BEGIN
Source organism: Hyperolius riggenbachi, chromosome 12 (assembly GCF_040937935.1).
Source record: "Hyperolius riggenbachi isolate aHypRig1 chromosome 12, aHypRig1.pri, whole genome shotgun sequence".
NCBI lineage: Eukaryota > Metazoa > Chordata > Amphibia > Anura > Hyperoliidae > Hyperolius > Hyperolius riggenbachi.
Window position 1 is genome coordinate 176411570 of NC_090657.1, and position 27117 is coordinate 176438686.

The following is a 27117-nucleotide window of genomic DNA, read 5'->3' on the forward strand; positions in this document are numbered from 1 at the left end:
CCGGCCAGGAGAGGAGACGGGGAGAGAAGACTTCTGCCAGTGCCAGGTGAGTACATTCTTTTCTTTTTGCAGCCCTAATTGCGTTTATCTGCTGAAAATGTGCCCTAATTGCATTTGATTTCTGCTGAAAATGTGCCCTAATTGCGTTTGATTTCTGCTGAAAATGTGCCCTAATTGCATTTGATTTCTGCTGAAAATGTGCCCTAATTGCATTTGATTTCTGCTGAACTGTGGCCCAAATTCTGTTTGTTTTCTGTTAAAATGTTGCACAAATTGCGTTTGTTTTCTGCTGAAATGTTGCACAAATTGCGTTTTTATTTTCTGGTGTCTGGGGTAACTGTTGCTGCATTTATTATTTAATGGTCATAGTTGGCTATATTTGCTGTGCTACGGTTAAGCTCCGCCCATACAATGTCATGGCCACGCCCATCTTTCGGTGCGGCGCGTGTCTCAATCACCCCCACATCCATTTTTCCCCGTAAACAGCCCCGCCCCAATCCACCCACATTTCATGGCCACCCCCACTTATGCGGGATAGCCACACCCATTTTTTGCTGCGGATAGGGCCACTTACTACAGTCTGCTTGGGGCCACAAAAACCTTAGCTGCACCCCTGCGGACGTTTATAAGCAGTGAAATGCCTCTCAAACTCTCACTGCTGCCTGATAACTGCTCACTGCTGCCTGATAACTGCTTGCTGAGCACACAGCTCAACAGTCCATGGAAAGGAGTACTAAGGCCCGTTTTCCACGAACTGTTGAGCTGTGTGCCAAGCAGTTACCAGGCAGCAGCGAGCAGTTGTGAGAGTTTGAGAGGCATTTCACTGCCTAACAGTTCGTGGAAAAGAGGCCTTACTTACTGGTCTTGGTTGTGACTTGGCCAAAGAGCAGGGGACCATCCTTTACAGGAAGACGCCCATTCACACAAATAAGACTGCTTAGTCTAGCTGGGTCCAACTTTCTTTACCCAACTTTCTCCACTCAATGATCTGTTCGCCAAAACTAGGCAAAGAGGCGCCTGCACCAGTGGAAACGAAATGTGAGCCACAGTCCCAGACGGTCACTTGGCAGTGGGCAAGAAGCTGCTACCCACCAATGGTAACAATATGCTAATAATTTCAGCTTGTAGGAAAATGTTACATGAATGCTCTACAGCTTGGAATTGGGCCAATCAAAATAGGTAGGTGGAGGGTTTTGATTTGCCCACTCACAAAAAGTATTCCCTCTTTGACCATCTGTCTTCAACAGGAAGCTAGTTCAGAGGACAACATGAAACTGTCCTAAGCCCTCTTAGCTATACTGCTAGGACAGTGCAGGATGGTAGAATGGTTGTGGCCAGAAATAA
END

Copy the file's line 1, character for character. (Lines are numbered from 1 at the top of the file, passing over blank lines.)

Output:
Source organism: Hyperolius riggenbachi, chromosome 12 (assembly GCF_040937935.1).